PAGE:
There is even what some describe as a parody PETA site both in website form and on Facebook viz P.E.T.A. which they say stands for ‘people eating tasty animals’. I guess some might say that’s in your face, but isn’t that what PETA appears to be doing at times in their campaigns? PETA’s FAQ’s informs us that they do this since PETA’s advertising budget is limited?

Free speech is a great thing but it is important to do your best to get the facts right!

PETA started the ball rolling against racing pigeons some time ago and their futile attempts so far include protesting outside Mike Tyson’s Las Vegas home in 2008 prior to the screening of the great series, ‘Taking on Tyson’ by Animal Planet. They achieved nothing there apart from giving the appearance of being stupid in my opinion. I thought that the six part show was great. Mike and the boys were excellent ambassadors for pigeon racing and gave us something to aim for i.e. the comradery and love between the fanciers and the love for their pigeons, which we all know as pigeon fanciers are extensions of our family.

Did you watch the ‘Taking on Tyson’ series by Animal Planet and what did you think of it? Please take some time to comment below.

Moving on now to the Graveyard video and PETA’s upfront challenge to the Queen:  For those of you who didn’t know, the Queen of England i.e. her majesty, Queen Elizabeth the Second has Royal Lofts on Sandringham Estate containing around 250 racing pigeons. Her Majesty is also the patron of the Royal Pigeon Racing Association (RPRA) in England. Her birds regularly take part in UK races, and she has had racing pigeons since she was a child.

The video starts with what we are told is release footage of the Fougeres Young Bird National race on September 1st 2012 from France to English lofts. Its title is Graveyard Races-A Peta Undercover Investigation.

5560 birds were released and PETA assert that only 622 returned and thus allege that 90% of the birds were lost including all of the Queen’s birds. Incidentally her Royal Lofts only sent four racing pigeons and some may’ve homed in after the race closed. PETA’s assertion of course is rubbish and misguided and the figures PETA is using simply don’t contain the full result of all the pigeons returning in race time, as the official result didn’t contain all the pigeons timed in. Additionally, most fanciers using the non electronic system don’t clock all their returning birds. Electronic clocks may also be disconnected from their power source and pigeons returning thereafter, even though in race time, have not been recorded.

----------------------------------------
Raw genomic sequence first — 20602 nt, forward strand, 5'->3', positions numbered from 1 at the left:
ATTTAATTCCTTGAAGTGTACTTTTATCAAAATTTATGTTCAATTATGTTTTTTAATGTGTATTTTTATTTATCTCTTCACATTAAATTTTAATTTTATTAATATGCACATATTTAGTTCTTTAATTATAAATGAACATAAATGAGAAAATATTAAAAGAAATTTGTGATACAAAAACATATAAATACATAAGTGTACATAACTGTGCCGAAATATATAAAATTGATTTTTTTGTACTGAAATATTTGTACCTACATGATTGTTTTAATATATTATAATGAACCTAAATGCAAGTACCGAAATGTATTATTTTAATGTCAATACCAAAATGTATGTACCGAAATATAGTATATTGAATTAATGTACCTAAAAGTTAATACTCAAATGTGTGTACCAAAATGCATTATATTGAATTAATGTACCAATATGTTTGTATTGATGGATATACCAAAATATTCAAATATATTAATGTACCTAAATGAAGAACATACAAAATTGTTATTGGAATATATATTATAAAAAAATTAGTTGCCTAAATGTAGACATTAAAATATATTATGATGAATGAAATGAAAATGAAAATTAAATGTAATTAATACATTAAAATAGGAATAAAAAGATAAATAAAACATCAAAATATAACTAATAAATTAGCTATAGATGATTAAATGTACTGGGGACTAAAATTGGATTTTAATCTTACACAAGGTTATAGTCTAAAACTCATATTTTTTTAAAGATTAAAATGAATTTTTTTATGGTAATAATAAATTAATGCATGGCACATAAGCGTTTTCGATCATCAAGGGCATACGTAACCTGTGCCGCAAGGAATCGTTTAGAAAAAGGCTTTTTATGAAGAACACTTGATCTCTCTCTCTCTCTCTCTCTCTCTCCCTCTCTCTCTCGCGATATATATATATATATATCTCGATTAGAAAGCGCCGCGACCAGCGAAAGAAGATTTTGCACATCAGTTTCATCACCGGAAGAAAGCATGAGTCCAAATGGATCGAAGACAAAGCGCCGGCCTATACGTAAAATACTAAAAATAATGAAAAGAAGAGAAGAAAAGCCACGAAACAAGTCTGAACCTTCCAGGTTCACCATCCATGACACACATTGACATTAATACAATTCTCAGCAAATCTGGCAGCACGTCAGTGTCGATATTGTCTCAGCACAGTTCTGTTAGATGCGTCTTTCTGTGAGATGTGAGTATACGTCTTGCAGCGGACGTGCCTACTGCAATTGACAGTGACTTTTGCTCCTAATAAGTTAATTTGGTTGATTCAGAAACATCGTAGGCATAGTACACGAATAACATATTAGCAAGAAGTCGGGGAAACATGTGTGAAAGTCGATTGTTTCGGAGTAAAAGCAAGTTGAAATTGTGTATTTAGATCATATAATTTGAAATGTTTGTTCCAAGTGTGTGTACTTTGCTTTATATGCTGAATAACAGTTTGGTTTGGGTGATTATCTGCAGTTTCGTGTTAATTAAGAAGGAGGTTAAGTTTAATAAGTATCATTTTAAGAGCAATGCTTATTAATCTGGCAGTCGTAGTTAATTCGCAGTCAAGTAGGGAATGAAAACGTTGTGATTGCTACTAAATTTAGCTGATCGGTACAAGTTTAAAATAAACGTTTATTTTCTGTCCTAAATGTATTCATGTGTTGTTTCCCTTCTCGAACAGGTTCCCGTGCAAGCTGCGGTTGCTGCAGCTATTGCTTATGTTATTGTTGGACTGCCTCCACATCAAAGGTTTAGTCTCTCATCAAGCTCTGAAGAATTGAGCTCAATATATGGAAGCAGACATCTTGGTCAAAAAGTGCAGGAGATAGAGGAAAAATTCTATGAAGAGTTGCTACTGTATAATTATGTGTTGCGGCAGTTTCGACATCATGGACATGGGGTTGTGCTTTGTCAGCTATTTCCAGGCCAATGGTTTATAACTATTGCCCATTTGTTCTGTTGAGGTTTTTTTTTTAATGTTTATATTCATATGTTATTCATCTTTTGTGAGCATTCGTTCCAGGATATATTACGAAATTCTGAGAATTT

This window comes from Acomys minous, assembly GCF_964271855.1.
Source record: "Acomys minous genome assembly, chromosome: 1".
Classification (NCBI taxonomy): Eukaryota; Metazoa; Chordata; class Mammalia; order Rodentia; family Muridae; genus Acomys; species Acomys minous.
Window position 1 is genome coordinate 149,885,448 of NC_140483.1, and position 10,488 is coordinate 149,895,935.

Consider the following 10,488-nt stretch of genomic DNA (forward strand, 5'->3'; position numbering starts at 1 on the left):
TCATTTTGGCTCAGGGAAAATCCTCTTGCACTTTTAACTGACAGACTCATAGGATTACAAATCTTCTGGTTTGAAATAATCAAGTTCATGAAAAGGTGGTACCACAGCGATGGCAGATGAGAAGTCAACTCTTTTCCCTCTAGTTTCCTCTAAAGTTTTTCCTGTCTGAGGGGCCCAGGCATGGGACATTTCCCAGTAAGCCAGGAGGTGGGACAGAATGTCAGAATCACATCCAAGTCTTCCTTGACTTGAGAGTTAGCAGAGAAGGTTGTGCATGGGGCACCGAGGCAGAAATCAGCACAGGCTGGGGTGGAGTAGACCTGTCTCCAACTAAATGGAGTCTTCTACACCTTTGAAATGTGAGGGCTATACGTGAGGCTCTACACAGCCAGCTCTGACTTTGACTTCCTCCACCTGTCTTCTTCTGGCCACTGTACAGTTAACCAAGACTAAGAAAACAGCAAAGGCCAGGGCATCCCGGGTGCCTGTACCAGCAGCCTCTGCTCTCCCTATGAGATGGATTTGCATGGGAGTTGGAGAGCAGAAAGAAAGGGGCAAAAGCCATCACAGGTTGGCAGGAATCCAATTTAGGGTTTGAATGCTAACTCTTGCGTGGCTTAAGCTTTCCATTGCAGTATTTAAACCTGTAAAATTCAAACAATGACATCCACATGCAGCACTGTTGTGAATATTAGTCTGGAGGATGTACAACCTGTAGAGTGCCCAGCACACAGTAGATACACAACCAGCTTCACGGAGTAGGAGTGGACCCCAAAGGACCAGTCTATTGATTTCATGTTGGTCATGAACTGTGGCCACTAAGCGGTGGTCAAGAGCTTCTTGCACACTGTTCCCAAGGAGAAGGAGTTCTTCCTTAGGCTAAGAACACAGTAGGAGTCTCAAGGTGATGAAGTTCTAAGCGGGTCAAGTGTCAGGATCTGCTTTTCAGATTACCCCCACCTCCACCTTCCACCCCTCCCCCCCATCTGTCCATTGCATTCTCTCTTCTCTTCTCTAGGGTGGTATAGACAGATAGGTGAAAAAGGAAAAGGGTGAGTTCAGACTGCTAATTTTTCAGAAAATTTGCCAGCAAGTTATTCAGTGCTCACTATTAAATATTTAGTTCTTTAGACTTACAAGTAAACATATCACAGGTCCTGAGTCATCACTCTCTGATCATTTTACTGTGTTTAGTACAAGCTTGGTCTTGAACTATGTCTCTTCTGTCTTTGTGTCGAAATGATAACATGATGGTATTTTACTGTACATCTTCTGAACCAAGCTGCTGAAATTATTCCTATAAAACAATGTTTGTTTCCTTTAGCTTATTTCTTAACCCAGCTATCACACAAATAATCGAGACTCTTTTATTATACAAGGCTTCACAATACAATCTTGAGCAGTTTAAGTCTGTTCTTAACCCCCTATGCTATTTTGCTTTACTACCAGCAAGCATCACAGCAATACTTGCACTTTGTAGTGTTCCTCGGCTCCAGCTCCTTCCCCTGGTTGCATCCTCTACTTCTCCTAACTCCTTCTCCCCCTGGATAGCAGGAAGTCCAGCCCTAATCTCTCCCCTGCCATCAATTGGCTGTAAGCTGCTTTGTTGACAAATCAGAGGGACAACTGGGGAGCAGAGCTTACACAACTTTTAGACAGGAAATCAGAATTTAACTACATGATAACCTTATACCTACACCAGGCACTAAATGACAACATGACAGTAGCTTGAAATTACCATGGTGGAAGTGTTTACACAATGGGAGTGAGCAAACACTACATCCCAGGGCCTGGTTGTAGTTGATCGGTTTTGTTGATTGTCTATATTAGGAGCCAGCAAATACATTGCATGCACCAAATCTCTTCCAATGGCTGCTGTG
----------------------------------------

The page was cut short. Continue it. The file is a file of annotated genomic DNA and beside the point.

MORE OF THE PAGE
Furthermore, in any pigeon race from anywhere, pigeons often return home after the race is closed. I had one hen turn up almost a year later from a long distance race. A friend had one turn up three years later from the same racepoint and usually, many turn up in the weeks following the race. It is a fallacy that most pigeons can’t find some food in the wild of some description.

Moving on now to a point PETA makes in this video i.e. ‘particularly for young birds crossing the Channel for the first time is extremely daunting’. This is partly true, if not misconstrued. The fact is that pigeons need to learn to cross the water and some birds are more innately gifted to do this than others. Pigeons do not only orientate by sight, they feel their way home including over bodies of water. Some pigeons simply aren’t as gifted and, to coin a PETA type of cliche, they ‘fly to freedom’ by, in this case, perhaps staying in France.